CEEU-4007 - Student Chief of Service, Community Medicine and Medical Education

CEEU-4007 - Student Chief of Service, Community Medicine and Medical Education

Elective Title: Student Chief of Service, Community Medicine and Medical Education
Course Number: CEEU-4007
Elective Type: clinical Duration/Weeks: 4 Max Enrollment: 2
Prerequisites: Successful completion of Year 3
Additional Requirements: C-Form required to register, email CEE team at cee@utmb.edu
Responsible Faculty Director: Norman Miles Farr, MD, MPH Periods Offered: 3-7, 9-12 excluding holiday period 8 
Coordinator: CEE team at cee@utmb.edu Other Faculty: Nadia Ahmed, MD; Mary Suna Wilkerson, MD; Julian Quiceno, NP; Martha Diaz, RN
Location to Report on First Day:
St. Vincent's Hope Clinic, 2817 Post Office, Galveston, TX 77573

To learn and apply teaching and feedback skills in preparation to excel as a clinician-educator in residency and beyond while improving the learning environment and learning outcomes of students that are participating in clinical experiences at St. Vincent's and other community clinics serving the underserved in our community.

1. Describe and apply teaching strategies that can be used during the care of patients in a clinical setting.
2. Describe the characteristics of effective feedback and apply techniques that use the characteristics of effective feedback.
3. Describe the elements of the "RIME" method of evaluation.
4. Describe strategies to teach physical examination at the bedside without disrupting rounds.
5. Identify written and web-based resources for improving physical examination skills.
6. Describe and apply teaching pearls related to oral presentations.
7. Provide feedback on student progress notes.
8. Describe the basic premise of serving as a coach in a medical education setting.

Description of course activities
The student will serve as the "student chief of service" in the community clinics including St. Vincent's Hope Clinics, mobile community clinics affiliated with St. Vincent's Hope Clinic, FQHC Coastal Health and Wellness, and community engagement teaching sites. The student will act as a faculty liaison in a defined teaching role for students rotating through the clinics and in clinical operations. This will include facilitation of clinic flow, assisting students with administrative patient care tasks (referrals, pharmaceutical assistance, charity care), facilitating "bed-side" teaching opportunities, leading pre-developed workshops in clinical skills, and providing students with assistance in oral presentations and note writing. The students will complete an online and asynchronous medical education curriculum.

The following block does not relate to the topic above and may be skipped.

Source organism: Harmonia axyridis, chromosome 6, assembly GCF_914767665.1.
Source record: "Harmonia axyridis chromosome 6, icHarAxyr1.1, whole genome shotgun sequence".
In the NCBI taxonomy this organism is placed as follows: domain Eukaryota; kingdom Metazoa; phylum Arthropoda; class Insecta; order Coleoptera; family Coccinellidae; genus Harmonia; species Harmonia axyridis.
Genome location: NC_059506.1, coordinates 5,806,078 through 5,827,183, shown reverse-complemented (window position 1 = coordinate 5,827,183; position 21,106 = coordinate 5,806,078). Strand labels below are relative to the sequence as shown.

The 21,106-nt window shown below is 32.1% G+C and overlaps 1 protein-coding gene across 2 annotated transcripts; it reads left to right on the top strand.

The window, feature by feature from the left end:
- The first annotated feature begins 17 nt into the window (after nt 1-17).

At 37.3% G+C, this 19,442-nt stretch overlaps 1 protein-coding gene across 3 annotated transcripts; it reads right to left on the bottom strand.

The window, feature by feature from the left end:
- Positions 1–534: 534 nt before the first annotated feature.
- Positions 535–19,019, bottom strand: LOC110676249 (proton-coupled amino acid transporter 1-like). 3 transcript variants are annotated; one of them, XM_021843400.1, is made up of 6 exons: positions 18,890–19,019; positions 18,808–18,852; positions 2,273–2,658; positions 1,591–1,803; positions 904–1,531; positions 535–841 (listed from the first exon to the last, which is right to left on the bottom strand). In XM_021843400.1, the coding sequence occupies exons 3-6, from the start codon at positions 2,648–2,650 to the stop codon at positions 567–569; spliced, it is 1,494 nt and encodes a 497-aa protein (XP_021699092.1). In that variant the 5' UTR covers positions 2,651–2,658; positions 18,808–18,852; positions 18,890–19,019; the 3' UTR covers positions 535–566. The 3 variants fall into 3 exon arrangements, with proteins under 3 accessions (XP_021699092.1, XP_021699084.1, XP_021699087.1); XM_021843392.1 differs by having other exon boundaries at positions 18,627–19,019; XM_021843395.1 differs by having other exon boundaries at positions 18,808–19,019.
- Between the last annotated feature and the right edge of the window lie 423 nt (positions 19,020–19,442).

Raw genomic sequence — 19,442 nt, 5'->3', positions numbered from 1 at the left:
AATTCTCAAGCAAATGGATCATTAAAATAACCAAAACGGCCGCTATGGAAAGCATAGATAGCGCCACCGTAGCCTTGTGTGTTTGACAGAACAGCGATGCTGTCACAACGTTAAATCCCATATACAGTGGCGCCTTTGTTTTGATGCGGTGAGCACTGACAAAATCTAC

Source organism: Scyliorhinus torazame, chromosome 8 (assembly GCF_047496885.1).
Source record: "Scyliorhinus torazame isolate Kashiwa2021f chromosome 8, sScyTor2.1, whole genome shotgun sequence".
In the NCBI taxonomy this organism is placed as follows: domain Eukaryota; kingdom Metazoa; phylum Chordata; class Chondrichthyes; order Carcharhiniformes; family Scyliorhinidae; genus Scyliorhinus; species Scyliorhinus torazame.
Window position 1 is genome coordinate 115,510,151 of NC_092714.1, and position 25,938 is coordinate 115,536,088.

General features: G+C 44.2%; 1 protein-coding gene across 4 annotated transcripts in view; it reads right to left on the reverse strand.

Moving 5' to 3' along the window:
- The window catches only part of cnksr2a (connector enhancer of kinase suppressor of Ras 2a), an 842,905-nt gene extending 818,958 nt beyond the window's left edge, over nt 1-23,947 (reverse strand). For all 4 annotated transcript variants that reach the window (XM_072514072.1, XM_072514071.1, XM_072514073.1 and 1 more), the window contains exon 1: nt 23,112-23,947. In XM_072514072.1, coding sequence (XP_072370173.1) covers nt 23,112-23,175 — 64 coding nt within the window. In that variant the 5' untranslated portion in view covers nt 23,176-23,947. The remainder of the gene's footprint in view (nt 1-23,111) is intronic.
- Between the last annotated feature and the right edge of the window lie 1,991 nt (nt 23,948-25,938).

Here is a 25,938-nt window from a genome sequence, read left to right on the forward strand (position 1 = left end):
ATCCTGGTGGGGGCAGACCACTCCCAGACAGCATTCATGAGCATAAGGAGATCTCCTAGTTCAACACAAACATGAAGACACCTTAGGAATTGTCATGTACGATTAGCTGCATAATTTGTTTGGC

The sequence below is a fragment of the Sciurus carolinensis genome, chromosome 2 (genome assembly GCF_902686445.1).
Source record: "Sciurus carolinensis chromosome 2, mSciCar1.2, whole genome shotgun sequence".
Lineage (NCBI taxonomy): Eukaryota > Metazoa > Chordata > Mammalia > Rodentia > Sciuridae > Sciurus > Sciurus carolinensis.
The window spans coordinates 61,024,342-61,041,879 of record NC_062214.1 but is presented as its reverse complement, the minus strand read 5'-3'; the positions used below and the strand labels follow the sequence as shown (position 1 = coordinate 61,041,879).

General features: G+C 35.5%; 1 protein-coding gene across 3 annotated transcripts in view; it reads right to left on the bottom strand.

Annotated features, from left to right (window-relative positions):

The students along with faculty preceptor will design a schedule that includes participating in teaching community clinics during the week including I-COPE clinics, Student-run clinics, and teaching opportunities in community engagement and education activities. The times listed in weekly clinical schedule includes the range of options for all the clinics, students and faculty will meet to discuss the rotation and assign clinics accordingly. Students should participate in a minimum of 5 clinical sessions weekly with the remainder of time dedicated to medical education curriculum and preparation of teaching activities.

Type of students who would benefit from the course
Students interested in enhancing their teaching skills in preparation for a residency at an academic program and working with junior students to improve their learning outcomes. Students interested in enhancing their teaching skills in preparation for a residency at an academic program and working with junior students to improve their learning outcomes.

Weekly Schedule
  Clinical Activities (estimated schedule)  
Day of Week   AM   PM
Monday 7:45 5:00 (depending on assigned clinics)
Tuesday 7:45 7:45 (depending on assigned clinics)
Wednesday 7:45 6:45 (depending on assigned clinics)
Thursday 7:45 7:45 (depending on assigned clinics)
Friday 7:45 3:00 (depending on assigned clinics)
Saturday 9:30 3:30 (not required)
Sunday N/A N/A

 Average number of patients seen per week: seen in teaching capacity;not as primary caregiver
 Call Schedule: No

Research Activities (estimated schedule)
Activity Hours per Week
Faculty Contact-Time
Self-Directed Study

Method of Student Evaluation
1.  Clinical Observation
  A. Where are students observed on this elective?
    Inpatient Service   Ambulatory   Surgery   Standardized patients
Patients simulators   Other
  B. Frequency - How often are students observed clinically?
    Observed in teaching and leadership capacity with preceptors and course leadership during the block.
  C. Format - What method(s) are used to document the student's clinical performance?
    Daily oral feedback   End of period oral feedback   Written feedback

2.  Oral Presentation
  A. Audience - To whom does the student present?
  B. Frequency / Duration of Presentation(s)?
  C. Format - What guidelines are set for the student's presentation?